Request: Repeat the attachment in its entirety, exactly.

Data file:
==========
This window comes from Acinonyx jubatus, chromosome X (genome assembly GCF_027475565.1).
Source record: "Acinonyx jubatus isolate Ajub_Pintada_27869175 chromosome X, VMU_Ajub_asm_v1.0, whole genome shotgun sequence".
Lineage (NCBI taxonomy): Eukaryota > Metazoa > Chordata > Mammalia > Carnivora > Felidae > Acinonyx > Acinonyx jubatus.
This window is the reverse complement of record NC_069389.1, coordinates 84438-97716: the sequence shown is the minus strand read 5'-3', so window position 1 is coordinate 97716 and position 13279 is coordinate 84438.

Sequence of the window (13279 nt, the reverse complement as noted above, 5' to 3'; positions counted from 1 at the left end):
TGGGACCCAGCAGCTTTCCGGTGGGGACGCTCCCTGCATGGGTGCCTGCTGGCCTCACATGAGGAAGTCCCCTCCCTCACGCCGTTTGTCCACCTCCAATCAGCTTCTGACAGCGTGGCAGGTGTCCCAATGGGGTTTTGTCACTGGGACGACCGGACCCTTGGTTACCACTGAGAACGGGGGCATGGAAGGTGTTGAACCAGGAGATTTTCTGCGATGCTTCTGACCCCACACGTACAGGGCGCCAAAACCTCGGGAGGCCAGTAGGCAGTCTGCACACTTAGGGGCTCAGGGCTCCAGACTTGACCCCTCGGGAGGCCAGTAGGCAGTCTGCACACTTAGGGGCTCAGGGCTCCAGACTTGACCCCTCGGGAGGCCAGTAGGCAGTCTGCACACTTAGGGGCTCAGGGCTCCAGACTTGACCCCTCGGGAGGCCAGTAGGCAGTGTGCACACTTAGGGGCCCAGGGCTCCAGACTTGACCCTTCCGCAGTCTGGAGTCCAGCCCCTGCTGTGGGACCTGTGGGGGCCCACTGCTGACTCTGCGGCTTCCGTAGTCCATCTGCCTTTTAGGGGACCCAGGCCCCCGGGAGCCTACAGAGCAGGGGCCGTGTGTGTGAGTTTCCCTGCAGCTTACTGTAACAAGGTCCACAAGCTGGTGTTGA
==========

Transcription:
This window comes from Acinonyx jubatus, chromosome X (genome assembly GCF_027475565.1).
Source record: "Acinonyx jubatus isolate Ajub_Pintada_27869175 chromosome X, VMU_Ajub_asm_v1.0, whole genome shotgun sequence".
Lineage (NCBI taxonomy): Eukaryota > Metazoa > Chordata > Mammalia > Carnivora > Felidae > Acinonyx > Acinonyx jubatus.
This window is the reverse complement of record NC_069389.1, coordinates 84438-97716: the sequence shown is the minus strand read 5'-3', so window position 1 is coordinate 97716 and position 13279 is coordinate 84438.

Sequence of the window (13279 nt, the reverse complement as noted above, 5' to 3'; positions counted from 1 at the left end):
TGGGACCCAGCAGCTTTCCGGTGGGGACGCTCCCTGCATGGGTGCCTGCTGGCCTCACATGAGGAAGTCCCCTCCCTCACGCCGTTTGTCCACCTCCAATCAGCTTCTGACAGCGTGGCAGGTGTCCCAATGGGGTTTTGTCACTGGGACGACCGGACCCTTGGTTACCACTGAGAACGGGGGCATGGAAGGTGTTGAACCAGGAGATTTTCTGCGATGCTTCTGACCCCACACGTACAGGGCGCCAAAACCTCGGGAGGCCAGTAGGCAGTCTGCACACTTAGGGGCTCAGGGCTCCAGACTTGACCCCTCGGGAGGCCAGTAGGCAGTCTGCACACTTAGGGGCTCAGGGCTCCAGACTTGACCCCTCGGGAGGCCAGTAGGCAGTCTGCACACTTAGGGGCTCAGGGCTCCAGACTTGACCCCTCGGGAGGCCAGTAGGCAGTGTGCACACTTAGGGGCCCAGGGCTCCAGACTTGACCCTTCCGCAGTCTGGAGTCCAGCCCCTGCTGTGGGACCTGTGGGGGCCCACTGCTGACTCTGCGGCTTCCGTAGTCCATCTGCCTTTTAGGGGACCCAGGCCCCCGGGAGCCTACAGAGCAGGGGCCGTGTGTGTGAGTTTCCCTGCAGCTTACTGTAACAAGGTCCACAAGCTGGTGTTGA